What Is the Uniform Commercial Code (UCC)?
The Uniform Commercial Code (UCC) is a standardized set of laws and regulations for transacting business. The UCC code was established in 1953 because it was becoming increasingly difficult for companies to transact business across state lines given the various state laws.
The Uniform Commercial Code (UCC) is important since it helps companies in different states to transact with each other by providing a standard legal and contractual framework. The UCC laws have been fully adopted by most states in the U.S. Although there are some slight variations from state to state, the UCC code consists of nine separate articles. The UCC articles govern various types of transactions, including banking and loans.
- The Uniform Commercial Code (UCC) is a set of business laws that regulate financial contracts and transactions employed across states.
- The UCC code consists of nine separate articles, each of which covers separate aspects of banking and loans.
- Companies that conduct business transactions outside of their home state must comply with the Uniform Commercial Code (UCC).
- The UCC code has been fully adopted by most states and adapted slightly by others.
- The Uniform Commercial Code (UCC) was not established through Congress but rather by private organizations.
How the Uniform Commercial Code (UCC) Works
Uniform Commercial Code (UCC) laws regulate sales of personal property and various other transactions. If you’ve ever purchased a business or a vehicle in the past, chances are you signed a UCC-1 statement. The title remains in the lender’s possession until the loan is paid off.
The policies instituted under the Uniform Commercial Code (UCC) are largely focused on the activities of small businesses and entrepreneurs. Part of the intent is to clear up confusion over how each state might separately regulate such operations.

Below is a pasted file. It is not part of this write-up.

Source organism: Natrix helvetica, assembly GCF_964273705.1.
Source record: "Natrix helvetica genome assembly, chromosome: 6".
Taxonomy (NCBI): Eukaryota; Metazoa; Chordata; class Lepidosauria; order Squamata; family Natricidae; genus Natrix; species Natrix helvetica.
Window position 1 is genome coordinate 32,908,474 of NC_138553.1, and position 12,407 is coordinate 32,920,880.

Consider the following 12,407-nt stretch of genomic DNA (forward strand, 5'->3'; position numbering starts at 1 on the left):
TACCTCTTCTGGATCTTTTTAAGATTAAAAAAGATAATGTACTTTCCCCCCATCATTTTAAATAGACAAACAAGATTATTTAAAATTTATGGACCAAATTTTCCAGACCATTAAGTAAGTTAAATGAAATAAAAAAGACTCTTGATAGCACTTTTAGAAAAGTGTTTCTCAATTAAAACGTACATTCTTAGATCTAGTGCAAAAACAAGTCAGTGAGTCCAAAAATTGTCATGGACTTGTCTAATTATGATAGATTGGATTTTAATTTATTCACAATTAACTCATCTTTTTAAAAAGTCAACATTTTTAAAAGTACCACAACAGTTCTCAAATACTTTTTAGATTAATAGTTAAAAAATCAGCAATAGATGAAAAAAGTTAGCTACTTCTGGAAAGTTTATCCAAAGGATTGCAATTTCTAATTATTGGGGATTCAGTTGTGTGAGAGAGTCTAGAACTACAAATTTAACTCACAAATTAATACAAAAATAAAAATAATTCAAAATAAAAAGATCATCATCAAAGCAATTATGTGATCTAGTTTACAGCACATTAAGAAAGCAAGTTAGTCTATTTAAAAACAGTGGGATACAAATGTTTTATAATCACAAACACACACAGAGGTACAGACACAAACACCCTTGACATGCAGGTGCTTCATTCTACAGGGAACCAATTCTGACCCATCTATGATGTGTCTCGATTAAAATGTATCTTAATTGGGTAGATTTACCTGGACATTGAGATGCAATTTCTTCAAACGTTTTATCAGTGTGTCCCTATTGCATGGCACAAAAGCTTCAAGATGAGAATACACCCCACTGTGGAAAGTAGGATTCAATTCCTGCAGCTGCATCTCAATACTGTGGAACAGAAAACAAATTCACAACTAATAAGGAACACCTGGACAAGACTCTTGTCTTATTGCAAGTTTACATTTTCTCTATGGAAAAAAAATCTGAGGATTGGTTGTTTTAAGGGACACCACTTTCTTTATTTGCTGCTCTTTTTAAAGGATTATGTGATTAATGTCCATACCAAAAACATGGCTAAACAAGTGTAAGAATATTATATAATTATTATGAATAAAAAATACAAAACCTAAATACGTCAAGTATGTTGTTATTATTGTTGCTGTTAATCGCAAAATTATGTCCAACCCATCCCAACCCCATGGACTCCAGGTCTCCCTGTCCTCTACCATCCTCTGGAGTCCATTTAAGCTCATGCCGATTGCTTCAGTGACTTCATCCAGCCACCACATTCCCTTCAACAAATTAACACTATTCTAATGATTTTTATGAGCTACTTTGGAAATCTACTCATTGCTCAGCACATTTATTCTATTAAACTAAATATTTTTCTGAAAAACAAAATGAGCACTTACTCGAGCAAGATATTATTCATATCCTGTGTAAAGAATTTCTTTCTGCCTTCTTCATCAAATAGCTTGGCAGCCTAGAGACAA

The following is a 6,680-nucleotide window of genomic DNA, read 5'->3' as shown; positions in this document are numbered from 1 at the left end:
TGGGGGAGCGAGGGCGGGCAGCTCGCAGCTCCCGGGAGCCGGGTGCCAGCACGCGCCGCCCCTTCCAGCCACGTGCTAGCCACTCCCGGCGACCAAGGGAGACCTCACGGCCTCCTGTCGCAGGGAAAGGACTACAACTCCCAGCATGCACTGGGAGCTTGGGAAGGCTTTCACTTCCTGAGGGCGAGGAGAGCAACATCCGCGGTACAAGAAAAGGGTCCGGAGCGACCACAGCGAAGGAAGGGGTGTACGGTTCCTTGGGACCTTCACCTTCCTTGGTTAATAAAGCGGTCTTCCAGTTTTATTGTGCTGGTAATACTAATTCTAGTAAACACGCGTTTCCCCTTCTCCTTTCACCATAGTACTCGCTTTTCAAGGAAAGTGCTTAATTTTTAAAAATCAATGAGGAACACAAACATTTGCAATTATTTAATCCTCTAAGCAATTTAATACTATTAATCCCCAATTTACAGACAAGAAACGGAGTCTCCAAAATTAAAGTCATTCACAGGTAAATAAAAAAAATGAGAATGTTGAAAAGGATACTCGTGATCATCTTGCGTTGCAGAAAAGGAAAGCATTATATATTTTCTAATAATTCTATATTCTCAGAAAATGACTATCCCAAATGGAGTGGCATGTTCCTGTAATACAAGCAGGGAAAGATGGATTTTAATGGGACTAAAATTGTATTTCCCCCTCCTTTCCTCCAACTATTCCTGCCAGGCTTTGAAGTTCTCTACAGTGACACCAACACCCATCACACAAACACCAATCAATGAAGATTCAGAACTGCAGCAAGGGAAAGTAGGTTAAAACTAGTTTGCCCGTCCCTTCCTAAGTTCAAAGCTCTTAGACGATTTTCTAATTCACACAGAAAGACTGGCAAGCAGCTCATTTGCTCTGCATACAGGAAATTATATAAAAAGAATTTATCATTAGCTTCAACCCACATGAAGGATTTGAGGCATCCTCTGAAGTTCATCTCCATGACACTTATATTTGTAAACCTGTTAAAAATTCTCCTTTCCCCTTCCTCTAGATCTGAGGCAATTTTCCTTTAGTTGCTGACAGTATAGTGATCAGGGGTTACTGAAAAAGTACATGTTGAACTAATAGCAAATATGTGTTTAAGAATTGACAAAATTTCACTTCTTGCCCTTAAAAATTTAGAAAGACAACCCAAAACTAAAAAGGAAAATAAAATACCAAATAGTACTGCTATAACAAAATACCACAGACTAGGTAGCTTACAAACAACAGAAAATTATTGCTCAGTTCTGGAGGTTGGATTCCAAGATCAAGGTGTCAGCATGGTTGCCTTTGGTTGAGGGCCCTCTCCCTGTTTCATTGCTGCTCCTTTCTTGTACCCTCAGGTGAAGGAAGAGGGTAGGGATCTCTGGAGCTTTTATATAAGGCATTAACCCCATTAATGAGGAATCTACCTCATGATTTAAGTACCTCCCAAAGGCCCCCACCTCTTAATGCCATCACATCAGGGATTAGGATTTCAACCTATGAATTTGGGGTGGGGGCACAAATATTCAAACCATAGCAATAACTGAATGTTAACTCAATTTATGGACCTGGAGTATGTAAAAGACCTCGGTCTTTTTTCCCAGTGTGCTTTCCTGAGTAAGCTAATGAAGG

Although the UCC code regulates dealings involving personal property, it does not govern real property such as land or any structures attached to land.
The UCC code imposes standards for processing checks and other types of commercial paper. Often it is applied to the property secured by a bank where the title is held until the borrower pays off the balance of the financing.
Companies that conduct business transactions outside of their home state must comply with the applicable UCC law, including when leasing equipment, selling goods, borrowing money, and establishing contracts.
Uniform Commercial Code (UCC) Articles
Below is an outline of what the nine different articles in the Uniform Commercial Code (UCC) address:
Article 1: General provisions establish definitions and certain parameters for how the Uniform Commercial Code (UCC) is to be applied. It was last updated in 2001.
Article 2/2a: The sale of goods, excluding real estate and service contracts. Article 2a covers leases of personal property.
Article 3: Checks, drafts, and other negotiable instruments, such as notes (the promise to pay money). An item is considered negotiable if it can be transferred to another individual and still be enforceable against the original payer.
Article 4/4a: Bank deposits and collections, which covers rules for check processing and automated inter-bank collections. Article 4a focuses on fund transfers.
Article 5: Letters of credit, those of which are issued by a bank for trade facilitation.